Passenger charges at Dublin Airport will rise to fund planned €320m runway development
Passenger charges at Dublin Airport will rise in three stages over the next number of years under a plan to fund the planned €320m development of a new runway.
The Commission for Aviation Regulation (CAR), which regulates passenger charges at Dublin Airport, said it intends to raise the permissible fee by an additional 59 cent per passenger, but will phase in the increase as runway construction progresses.
The current maximum charge per passenger is €9.87.
The intended price increase is based on an assessment made in 2014 that the cost of the runway will be €247m. The likely overall cost of the runway project, however, which includes associated taxiways and other elements, is reckoned now by the Dublin Airport Authority to be €320m.
The fee increases the CAR plans are also enough to enable the DAA to spend €4.3m on buying houses that are beside where the new runway will be built.
The CAR’s draft decision published today would allow Dublin Airport to initiate a 6 cent per passenger charge increase in 2018 – the year after construction properly begins. The DAA, which operates Dublin Airport, commenced initial preparatory works on the project last December.
The CAR said the DAA is expected to spend €24.7m on the runway project this year.
The bulk of the additional passenger charge increase – 50 cent – can’t be implemented by the DAA until 2020, once the runway becomes operational. The remaining 3 cent charge applicable in 2023 when house buyouts have been completed.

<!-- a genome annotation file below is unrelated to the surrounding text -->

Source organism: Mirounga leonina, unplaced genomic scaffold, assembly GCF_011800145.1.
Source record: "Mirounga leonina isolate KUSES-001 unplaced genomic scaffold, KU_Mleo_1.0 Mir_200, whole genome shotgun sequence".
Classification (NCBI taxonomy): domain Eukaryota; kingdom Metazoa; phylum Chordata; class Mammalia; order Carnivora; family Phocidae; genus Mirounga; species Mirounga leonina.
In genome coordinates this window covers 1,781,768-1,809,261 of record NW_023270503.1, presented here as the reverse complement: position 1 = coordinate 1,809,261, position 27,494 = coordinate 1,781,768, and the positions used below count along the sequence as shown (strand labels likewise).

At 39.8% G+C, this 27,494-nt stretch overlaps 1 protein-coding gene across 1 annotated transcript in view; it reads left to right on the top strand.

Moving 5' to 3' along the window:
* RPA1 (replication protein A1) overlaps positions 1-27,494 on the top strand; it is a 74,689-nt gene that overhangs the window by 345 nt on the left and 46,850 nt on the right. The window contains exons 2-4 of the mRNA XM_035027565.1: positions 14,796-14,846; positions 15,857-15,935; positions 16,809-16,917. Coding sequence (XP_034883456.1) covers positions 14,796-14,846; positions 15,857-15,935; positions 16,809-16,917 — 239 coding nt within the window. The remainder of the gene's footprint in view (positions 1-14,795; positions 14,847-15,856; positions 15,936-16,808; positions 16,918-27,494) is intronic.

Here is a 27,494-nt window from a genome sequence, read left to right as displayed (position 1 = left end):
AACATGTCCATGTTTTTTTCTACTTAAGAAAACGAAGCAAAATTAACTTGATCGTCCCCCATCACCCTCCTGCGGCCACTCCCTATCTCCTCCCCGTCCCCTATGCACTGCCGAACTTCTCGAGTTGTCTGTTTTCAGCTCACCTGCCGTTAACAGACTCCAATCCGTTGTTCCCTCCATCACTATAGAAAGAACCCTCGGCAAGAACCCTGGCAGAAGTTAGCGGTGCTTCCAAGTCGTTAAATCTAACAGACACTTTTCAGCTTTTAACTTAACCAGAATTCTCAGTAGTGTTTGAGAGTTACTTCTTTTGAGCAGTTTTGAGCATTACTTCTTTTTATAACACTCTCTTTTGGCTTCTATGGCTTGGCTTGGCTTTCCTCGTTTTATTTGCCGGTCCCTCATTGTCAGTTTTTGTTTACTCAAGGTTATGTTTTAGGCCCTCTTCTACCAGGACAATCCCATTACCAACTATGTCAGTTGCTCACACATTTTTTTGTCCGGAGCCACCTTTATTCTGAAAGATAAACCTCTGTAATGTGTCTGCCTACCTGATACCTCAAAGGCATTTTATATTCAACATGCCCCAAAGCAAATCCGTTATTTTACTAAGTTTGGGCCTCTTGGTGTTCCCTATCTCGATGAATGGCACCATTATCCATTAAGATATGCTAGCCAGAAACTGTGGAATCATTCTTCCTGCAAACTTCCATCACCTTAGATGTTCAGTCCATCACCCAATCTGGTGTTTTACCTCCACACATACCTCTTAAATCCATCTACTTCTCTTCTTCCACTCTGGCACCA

But the CAR has also pointed out that Dublin Airport “would have significant funds from operations to put towards financing the North Runway should it choose”.
The CAR added: “In addition, current market conditions would suggest it could inexpensively raise debt on the bond markets.”
The CAR has now opened its draft decision up to public consultation.
Airlines including Ryanair are opposed to paying more for the runway. Ryanair chief executive Michael O’Leary has criticised the overall cost of the project, and claimed that the new runway length – at 3.1km – is about 500 metres too long than what is required at Dublin Airport.
But the CAR said that it has three statutory objectives in making its decision on the planned increases.
It said the planned increase will “facilitate the efficient and economic development of Dublin Airport” and the delivery of the runway in a “timely manner”.
It also said that, for the most part, runway users will only be paying for the project when it’s operational.
The CAR also said that the draft decision triggers “enable Dublin Airport to have financial metrics sufficient to allow an investment grade rating (Standard & Poor’s BBB or greater)”.
It added: “This was stress tested under a conservative growth scenario and two negative scenarios, stagnating and declining passenger traffic.”.
Dublin Airport handled slightly fewer than 28 million passengers last year, compared to the 25 million it handled in 2015.